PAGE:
Tag Archive | CBLDF

Banned Books Week 2015

Hey, all. It’s that time of year again. Banned Books Week! Earlier this month I was interviewed about Banned Books Week and banned books in general by the good folks at Fabulously Feminist. It’s a pretty in-depth interview and Callie asked great questions, so go check it out. If you don’t feel like hanging on my every word, feel free to scroll down and read the list of ways you, yes you, can get involved with Banned Books Week. Read More…

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Stickin’ It to the Ban

Greetings readers, new and old. I’d like to thank you all for dropping in on us and getting involved in Banned Books Week, to whatever extent and in whatever way you did. BBW is a yearly event, not just to celebrate banned and challenged books and the freedom to read, but to draw attention to the fact that, yes, this is still happening. Here. In the US. In your state. In our schools and libraries and sometimes our legislatures. Read More…

Batgirls, Boy Wonders, and Beyond: A Parent’s Saga

Though often thought of as the domain of kids, many comics these days are written and marketed to adults. As I’ve said before on the blog, assuming a genre or medium is automatically kid-friendly or mindless fluff is where many parents go wrong. It’s also how many things that expect a level of maturity of their young readers, or were never intended for young readers to begin with, get banned. Or how you end up like that mom who accidentally bought her son a pornographic pop-up book because she assumed Game of Thrones was like Narnia.

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BANNED BOOKS WEEK: GRAPHIC CONTENT

Today marks the first day of Banned Books Week, an annual event meant to draw attention to book challenges/removals/bans and other censorship or intellectual freedom issues. This year the event, which runs from September 21-27, will focus specifically on comic books/graphic novels. I’ve already written extensively about the unique history and issues involved in comic book censorship on this blog, so I thought I’d offer a round-up of the highlights, as well as Banned Books Week resources and ideas on how you can get involved. It’s also frequently challenged horror author Stephen King’s birthday today, so let’s hear it for banned horror, banned comics, and the twice-damned banned horror comics! Long may ye remain in our libraries. Read More…

Free Comic Book Day

Don’t have plans yet this weekend? Saturday, May 3rd is Free Comic Book Day, a day dedicated to comics, encouraging comic book readership, and getting the next generation of fans and readers involved. For more information, check out the official Free Comic Book Day website. Many comic book retailers have special events planned, so check out what’s going on at your local store. If you don’t have a friendly neighborhood comic book store you frequent, you can use the store locator to find one. Last week marked the 60th anniversary of the US Senate putting comic books on trial, a case that would lead to the Comics Code Authority and the near collapse of the industry, so what better time to get back in the comic book store and reclaim your freedom to read.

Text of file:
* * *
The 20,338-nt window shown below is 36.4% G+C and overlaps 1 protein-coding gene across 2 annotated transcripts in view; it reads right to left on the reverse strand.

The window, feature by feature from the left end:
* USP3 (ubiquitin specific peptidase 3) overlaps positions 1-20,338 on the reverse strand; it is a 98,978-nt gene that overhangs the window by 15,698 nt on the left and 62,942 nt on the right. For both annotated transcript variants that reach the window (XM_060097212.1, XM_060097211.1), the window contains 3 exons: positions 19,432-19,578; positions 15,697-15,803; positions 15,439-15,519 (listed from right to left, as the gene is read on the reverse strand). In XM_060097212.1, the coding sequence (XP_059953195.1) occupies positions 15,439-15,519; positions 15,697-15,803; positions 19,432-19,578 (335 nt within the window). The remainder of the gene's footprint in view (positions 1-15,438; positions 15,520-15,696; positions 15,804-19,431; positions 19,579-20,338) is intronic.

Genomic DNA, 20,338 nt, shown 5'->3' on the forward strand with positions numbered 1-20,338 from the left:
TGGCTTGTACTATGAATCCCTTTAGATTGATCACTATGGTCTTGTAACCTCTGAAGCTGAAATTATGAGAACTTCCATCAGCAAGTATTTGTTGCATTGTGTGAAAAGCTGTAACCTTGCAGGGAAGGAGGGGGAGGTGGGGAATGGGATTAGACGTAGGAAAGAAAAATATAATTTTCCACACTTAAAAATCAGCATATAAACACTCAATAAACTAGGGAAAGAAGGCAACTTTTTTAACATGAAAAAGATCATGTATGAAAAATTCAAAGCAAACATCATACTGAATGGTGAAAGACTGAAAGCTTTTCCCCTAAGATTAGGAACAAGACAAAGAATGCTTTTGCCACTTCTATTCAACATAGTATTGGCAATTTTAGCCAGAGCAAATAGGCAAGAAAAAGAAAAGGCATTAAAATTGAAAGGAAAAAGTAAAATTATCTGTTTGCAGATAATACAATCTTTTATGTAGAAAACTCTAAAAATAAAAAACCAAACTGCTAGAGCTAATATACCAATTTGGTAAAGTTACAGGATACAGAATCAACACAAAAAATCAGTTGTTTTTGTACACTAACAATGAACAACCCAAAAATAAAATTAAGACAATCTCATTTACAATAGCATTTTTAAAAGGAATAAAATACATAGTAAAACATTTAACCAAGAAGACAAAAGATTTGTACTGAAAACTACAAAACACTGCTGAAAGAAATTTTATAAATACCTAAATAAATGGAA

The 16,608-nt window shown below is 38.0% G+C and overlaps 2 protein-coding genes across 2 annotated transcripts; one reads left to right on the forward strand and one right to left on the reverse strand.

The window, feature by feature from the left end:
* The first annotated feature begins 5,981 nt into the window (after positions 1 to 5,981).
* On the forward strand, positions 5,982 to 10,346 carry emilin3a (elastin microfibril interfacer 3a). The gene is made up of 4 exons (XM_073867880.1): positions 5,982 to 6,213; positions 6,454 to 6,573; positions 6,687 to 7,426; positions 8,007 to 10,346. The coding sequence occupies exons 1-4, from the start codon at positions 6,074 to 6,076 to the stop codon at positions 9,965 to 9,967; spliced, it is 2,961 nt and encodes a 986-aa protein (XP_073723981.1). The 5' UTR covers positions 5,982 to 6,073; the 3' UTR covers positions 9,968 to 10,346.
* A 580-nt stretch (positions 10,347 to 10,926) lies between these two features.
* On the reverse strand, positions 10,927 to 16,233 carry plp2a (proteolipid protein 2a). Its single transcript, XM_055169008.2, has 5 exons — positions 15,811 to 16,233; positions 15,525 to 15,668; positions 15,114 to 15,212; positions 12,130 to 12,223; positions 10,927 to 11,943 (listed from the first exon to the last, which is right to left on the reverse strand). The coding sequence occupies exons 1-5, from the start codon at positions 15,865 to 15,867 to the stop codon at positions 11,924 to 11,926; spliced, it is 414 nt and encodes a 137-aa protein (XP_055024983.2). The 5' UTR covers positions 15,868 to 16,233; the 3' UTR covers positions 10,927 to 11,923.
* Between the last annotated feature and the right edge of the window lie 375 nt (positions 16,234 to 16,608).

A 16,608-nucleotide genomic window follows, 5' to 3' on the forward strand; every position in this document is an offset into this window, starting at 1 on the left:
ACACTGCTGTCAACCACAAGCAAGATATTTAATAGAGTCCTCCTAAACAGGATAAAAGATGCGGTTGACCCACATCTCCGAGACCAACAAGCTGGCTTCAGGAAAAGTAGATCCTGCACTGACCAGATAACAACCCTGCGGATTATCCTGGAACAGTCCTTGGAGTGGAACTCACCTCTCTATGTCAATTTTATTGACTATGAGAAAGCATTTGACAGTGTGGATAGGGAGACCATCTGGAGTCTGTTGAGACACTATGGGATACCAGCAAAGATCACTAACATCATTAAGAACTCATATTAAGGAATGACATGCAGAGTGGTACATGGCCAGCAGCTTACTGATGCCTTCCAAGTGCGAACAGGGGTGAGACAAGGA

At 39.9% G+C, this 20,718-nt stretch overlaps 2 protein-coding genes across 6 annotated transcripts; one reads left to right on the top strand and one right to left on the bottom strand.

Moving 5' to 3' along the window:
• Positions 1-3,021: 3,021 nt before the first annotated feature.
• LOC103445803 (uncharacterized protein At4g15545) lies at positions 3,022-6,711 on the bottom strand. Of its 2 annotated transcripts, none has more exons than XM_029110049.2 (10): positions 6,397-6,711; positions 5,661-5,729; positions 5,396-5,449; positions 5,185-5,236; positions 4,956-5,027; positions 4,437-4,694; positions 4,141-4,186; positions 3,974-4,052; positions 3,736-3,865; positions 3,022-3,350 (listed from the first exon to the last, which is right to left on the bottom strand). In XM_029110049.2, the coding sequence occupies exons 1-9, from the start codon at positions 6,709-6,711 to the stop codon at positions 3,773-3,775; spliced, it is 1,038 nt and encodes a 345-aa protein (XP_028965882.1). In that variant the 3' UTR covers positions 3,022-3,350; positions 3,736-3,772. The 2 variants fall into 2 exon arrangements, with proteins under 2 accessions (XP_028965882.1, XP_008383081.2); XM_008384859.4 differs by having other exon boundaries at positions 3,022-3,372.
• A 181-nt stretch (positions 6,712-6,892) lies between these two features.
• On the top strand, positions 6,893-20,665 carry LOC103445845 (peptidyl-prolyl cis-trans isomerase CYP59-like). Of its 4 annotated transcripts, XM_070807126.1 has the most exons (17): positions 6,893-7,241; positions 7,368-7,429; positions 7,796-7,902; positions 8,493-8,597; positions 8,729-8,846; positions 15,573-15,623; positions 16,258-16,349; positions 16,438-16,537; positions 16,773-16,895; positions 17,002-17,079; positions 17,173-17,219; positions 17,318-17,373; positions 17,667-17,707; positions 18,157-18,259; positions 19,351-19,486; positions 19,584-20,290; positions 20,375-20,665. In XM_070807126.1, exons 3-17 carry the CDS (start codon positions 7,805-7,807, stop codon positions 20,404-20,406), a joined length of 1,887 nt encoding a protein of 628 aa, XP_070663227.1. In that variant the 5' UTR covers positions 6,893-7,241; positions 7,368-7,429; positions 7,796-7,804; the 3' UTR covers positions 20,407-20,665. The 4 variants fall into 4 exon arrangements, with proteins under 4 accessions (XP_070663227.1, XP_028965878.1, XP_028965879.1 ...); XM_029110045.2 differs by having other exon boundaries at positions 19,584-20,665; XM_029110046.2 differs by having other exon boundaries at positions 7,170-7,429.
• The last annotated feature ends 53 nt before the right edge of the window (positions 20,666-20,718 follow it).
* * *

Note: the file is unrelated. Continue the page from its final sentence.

The Lion Sleeps Tonight

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THE DEFENDANT: Pride of Baghdad, Brian K. Vaughan and Niko Henrichon, Vertigo

THE VERDICT: According to the American Library Association, the Huffington Post, and the Comic Book Legal Defense Fund, Pride of Baghdad is one of the most frequently challenged graphic novels. Considering the long history of censorship, moral panic, and mistrust/misconception surrounding the medium, that’s quite a feat.

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Comics, Classrooms, and Caricatures

Good afternoon, friends. I came across this article from the Comic Book Legal Defense Fund and thought I’d pass it along. It discusses how graphic novels can be used as educational tools, taking a specific look at the graphic novel American Born Chinese by Gene Luen Yang.

http://cbldf.org/2013/07/using-graphic-novels-in-education-american-born-chinese/

American Born Chinese uses racial stereotypes as one way of addressing discrimination and identity in America. While the book is not banned, some consider this inappropriate. Given that I have not read it, I cannot say how race and racial stereotypes are handled. Thus, I was wondering what you, my lovely readers, thought about it.

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